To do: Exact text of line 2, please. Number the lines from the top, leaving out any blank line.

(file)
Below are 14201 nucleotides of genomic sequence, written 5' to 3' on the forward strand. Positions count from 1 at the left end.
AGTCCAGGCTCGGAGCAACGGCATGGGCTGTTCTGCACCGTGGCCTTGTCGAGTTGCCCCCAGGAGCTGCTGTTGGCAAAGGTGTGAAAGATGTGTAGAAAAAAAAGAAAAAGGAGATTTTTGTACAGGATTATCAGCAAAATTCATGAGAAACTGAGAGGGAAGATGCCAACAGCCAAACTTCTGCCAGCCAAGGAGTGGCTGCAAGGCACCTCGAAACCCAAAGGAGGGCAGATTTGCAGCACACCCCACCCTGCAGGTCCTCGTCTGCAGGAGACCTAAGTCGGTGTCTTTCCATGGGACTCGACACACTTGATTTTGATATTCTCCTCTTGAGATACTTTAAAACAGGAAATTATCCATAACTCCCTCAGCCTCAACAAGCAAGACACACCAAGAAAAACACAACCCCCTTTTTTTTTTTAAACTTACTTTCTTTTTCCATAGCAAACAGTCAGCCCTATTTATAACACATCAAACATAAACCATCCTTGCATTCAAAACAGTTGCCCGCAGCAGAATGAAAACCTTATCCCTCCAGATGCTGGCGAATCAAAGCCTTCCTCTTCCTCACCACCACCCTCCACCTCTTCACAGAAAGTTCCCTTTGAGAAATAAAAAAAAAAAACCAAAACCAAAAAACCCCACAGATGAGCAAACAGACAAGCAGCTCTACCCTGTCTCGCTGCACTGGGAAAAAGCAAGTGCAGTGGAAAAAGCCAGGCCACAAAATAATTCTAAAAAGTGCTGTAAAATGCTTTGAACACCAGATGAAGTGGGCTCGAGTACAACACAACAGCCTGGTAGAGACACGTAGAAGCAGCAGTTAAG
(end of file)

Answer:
AGTCCAGGCTCGGAGCAACGGCATGGGCTGTTCTGCACCGTGGCCTTGTCGAGTTGCCCCCAGGAGCTGCTGTTGGCAAAGGTGTGAAAGATGTGTAGAAAAAAAAGAAAAAGGAGATTTTTGTACAGGATTATCAGCAAAATTCATGAGAAACTGAGAGGGAAGATGCCAACAGCCAAACTTCTGCCAGCCAAGGAGTGGCTGCAAGGCACCTCGAAACCCAAAGGAGGGCAGATTTGCAGCACACCCCACCCTGCAGGTCCTCGTCTGCAGGAGACCTAAGTCGGTGTCTTTCCATGGGACTCGACACACTTGATTTTGATATTCTCCTCTTGAGATACTTTAAAACAGGAAATTATCCATAACTCCCTCAGCCTCAACAAGCAAGACACACCAAGAAAAACACAACCCCCTTTTTTTTTTTAAACTTACTTTCTTTTTCCATAGCAAACAGTCAGCCCTATTTATAACACATCAAACATAAACCATCCTTGCATTCAAAACAGTTGCCCGCAGCAGAATGAAAACCTTATCCCTCCAGATGCTGGCGAATCAAAGCCTTCCTCTTCCTCACCACCACCCTCCACCTCTTCACAGAAAGTTCCCTTTGAGAAATAAAAAAAAAAAACCAAAACCAAAAAACCCCACAGATGAGCAAACAGACAAGCAGCTCTACCCTGTCTCGCTGCACTGGGAAAAAGCAAGTGCAGTGGAAAAAGCCAGGCCACAAAATAATTCTAAAAAGTGCTGTAAAATGCTTTGAACACCAGATGAAGTGGGCTCGAGTACAACACAACAGCCTGGTAGAGACACGTAGAAGCAGCAGTTAAG